A year in space is nothing—to study the isolation that astronauts might experience, scientists first lived in caves for months at a time, isolated from all environmental cues. No offense to Commander Scott Kelly, I’m sure zero-gravity life is hard. But the caves seem much worse.
This incredible Atlantic story about humans living in isolation for science shows us just how much our bodies and minds rely on that big old ball of fire in the sky. It begins with the story of Josie Laures (nicknamed Pothole Girl) and Antoine Senni, a woman and man who spent 88 and 126 days, respectively, in caves in the French Alps in 1965.
While both were physically fine when they came back to the surface, life underground had taken an emotional toll. When Senni emerged he was shocked to learn that it was two months later than he thought. It turns out that without any good way of measuring the passage of time, we just sleep:
In chronobiology, the study of biological rhythms and how they relate to the environment, the German word zeitgeber means “synchronizer.” Natural light is the best-known, though not the only, zeitgeber that syncs human sleep patterns up with the Earth’s 24-hour day. Absent any cues from sunlight or even from clocks, Laures’s and Senni’s sleep schedules got wacky—sometimes without them realising it.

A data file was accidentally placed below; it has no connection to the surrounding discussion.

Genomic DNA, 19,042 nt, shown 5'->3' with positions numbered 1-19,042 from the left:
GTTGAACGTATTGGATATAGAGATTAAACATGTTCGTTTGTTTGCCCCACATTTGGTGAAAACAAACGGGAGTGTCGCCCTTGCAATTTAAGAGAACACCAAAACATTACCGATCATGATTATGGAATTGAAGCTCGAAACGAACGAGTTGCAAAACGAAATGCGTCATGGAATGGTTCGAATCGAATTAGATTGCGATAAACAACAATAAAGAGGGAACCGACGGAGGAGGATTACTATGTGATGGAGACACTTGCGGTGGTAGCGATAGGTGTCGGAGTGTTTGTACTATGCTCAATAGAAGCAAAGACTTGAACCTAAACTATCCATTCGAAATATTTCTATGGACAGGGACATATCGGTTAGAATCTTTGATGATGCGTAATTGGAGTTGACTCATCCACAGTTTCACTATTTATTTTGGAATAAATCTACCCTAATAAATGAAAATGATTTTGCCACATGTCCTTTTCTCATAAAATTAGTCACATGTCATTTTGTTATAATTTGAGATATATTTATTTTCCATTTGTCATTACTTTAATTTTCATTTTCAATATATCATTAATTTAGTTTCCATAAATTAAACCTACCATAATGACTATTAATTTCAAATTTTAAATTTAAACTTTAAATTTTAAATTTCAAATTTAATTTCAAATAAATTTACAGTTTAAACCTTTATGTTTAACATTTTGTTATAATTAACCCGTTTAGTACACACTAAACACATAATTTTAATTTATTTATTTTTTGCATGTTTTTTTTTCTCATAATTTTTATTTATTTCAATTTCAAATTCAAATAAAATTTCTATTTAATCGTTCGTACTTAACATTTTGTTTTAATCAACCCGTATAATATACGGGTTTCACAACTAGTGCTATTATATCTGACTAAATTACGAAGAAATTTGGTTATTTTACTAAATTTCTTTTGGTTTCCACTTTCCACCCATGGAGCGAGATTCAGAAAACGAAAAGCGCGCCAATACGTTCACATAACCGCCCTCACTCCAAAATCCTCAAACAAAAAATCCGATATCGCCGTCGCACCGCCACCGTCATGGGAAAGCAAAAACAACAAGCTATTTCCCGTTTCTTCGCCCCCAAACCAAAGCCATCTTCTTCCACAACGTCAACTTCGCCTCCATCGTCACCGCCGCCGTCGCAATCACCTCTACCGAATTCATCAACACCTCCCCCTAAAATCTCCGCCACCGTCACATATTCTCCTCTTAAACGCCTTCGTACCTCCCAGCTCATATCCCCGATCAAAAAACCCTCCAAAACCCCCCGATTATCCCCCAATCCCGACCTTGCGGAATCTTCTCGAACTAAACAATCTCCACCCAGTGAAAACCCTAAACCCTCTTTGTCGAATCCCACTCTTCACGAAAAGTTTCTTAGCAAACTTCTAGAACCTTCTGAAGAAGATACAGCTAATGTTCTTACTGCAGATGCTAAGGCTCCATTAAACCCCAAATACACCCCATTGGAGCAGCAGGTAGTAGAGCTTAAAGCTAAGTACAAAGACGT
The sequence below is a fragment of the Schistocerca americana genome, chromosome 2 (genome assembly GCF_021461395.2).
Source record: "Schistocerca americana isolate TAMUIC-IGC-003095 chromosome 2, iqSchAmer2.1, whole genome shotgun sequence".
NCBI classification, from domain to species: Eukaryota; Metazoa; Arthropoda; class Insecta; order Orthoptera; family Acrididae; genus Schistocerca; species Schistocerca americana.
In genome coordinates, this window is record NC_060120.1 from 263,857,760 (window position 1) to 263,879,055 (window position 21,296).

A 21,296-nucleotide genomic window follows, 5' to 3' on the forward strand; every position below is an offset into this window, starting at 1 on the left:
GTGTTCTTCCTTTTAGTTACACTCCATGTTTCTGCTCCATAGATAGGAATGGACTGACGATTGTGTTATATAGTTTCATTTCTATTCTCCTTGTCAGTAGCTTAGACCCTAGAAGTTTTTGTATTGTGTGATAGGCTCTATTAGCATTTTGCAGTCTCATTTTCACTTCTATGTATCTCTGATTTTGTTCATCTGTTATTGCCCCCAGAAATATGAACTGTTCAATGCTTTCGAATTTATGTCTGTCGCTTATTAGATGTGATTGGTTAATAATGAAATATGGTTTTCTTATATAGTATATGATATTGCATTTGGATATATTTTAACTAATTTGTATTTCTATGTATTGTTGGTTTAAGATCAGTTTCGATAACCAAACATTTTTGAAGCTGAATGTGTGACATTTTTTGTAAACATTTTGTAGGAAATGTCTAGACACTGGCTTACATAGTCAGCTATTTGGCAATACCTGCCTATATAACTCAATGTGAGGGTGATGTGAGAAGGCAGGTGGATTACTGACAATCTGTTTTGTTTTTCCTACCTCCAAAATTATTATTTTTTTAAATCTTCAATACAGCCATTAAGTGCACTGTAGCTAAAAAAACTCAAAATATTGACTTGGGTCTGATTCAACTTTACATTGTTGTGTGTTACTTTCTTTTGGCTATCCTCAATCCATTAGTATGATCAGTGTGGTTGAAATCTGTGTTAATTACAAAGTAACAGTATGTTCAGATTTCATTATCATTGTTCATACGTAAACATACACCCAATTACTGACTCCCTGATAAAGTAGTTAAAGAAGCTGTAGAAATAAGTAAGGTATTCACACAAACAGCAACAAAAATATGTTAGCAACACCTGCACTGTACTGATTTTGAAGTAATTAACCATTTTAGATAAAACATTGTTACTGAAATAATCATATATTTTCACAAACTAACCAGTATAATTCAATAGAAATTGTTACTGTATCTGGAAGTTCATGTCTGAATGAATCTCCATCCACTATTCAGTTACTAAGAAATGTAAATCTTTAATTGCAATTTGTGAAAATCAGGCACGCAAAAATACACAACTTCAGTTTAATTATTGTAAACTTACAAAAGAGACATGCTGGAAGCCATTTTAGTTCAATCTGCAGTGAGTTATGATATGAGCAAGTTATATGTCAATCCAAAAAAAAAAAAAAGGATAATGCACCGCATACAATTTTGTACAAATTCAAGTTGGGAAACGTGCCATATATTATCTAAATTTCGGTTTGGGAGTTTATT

A Chicago Tribune article titled “Sleepy Caveman Calls it Quits” proclaims Senni “a great sleeper, sometimes nodding off for 30 hours at a time and waking up believing he had simply had a short nap.” (In years since, researchers have found that people often slip into 48-hour sleep cycles when isolated from the environment.)
48-hour sleep cycles! Get me to a cave!
The whole story is pretty fascinating look at how dependent we are on exposure to sunlight, not only to remind us when to sleep and eat but also as a boost to our mental health. It explains a lot about the links to depression in countries that don’t see the sun for months at a time. And it’s yet another reason why Daylight Saving Time feels like it lasts forever. [The Atlantic]